High flier joins big boys at LAX

The US airline industry has been hard hit by the recession, but one of the industry’s few bright spots is landing – and taking off – this week at Los Angeles International Airport.

The US airline industry has been hard hit by the recession, but one of the industry’s few bright spots is landing – and taking off – this week at Los Angeles International Airport.

Allegiant Air, a low-cost airline that offers flights among major U.S. cities and small domestic markets, will begin its unusual service with 13 routes to destinations such as Billings, Mont.; Des Moines, Iowa; and Fargo, N.D.

Owned by Allegiant Travel Co. of Las Vegas, the 12-year-old airline has been profitable for 25 straight quarters amid huge losses by established carriers. Even discount carriers such as Southwest Airlines are barely breaking even.

“Allegiant is not the next Southwest Airlines in the sense that they will steadily grow and become one of the largest airlines in America,” said Hubert Horan, a Phoenix-based independent aviation consultant. “(But) they’ve identified a niche market that can support profitable growth, and unlike other airlines, they’re not going to pursue markets where they can’t make money.”

Allegiant Air, which serves 70 destinations nationwide, has some of the lowest fare prices in the industry, with an average one-way ticket costing about $70. Flights from LAX to Grand Junction, Colo., are as low as $79. A flight from LAX to Wichita, Kan., is $119.

Allegiant manages to keep its fares low through minimal overhead, with a key element of that a novel flight structure. Instead of operating out of hubs that offer connecting flights from different cities, Allegiant only offers simple direct flights between eight “focus cities” and smaller rural destinations.

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Those focus cities include tourist destinations such as Las Vegas; Orlando, Fla.; and now Los Angeles. The smaller destinations are cities such as Billings, Mont., that don’t have many direct flights to major U.S. destinations. Thus its focus is on leisure, not business, travelers.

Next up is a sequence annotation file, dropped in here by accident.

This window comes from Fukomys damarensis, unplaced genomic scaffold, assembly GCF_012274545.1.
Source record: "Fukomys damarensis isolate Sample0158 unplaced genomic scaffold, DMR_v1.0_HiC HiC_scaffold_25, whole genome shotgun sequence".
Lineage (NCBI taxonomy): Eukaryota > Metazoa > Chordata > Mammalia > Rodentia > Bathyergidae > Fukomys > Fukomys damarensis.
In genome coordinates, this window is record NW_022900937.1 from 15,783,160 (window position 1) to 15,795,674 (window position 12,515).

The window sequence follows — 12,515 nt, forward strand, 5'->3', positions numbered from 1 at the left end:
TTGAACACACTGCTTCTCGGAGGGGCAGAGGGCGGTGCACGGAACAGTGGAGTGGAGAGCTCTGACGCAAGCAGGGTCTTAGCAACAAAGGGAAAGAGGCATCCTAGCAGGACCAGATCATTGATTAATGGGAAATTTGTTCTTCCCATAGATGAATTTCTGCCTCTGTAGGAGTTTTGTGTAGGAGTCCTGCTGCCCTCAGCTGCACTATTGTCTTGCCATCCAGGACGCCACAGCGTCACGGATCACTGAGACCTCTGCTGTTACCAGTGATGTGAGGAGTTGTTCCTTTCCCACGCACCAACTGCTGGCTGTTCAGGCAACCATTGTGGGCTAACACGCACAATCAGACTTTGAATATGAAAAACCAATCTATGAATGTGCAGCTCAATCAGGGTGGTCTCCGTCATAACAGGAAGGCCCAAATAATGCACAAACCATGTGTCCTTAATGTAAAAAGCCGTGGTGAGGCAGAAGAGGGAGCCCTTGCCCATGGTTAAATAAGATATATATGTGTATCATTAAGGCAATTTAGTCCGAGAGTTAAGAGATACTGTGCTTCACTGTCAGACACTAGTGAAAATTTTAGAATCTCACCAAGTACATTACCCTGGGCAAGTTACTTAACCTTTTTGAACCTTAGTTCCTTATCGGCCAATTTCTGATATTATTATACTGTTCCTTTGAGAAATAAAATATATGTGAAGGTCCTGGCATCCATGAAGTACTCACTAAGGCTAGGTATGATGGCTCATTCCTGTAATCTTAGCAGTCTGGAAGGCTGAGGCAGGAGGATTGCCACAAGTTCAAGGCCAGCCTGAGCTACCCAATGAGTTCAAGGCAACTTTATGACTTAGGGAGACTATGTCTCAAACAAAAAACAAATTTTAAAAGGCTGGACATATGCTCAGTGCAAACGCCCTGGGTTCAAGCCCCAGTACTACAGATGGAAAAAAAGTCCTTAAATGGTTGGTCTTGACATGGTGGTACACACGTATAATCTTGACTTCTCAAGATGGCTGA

“Our goal is to go after residents in small-town America who want to travel to a world-class destination and see something different, at an affordable price,” said Ponder Harrison, Allegiant’s managing director.

Still, an L.A. resident could travel cheaply to another major market even without the ability to take a connecting flight, provided the traveler was willing to fly to a smaller nearby city and rent a car to drive the rest of the way.

The airline also cuts costs by operating MD-80 jets, manufactured in the 1980s and ’90s. The aircraft are less fuel efficient than newer planes, but Allegiant is able to purchase them used for as little as one-tenth the cost of a new Boeing 737, a backbone of discount airlines such as Southwest. The worldwide slowdown in air travel has created a glut of such used planes.

The company also boasts that its small airfield operations allow it to enter markets quickly where it projects it can make a profit. On the flip side, it can shutter operations with little notice, a tactic that has drawn criticism from some airports. However, that strategy helped keep its flights 90 percent full last quarter.

“The low-cost carriers have the agility to better shift operations or make changes than a larger airline carrier,” said Mo Garfinkle, president of GCW Consulting, an aviation consulting firm based in Washington, D.C. “That saves them money.”

Parent Allegiant Travel reported a net income of $28.2 million for the first quarter, a nearly 200 percent increase over last year’s quarterly numbers. Revenues were up about 7 percent to $142 million.

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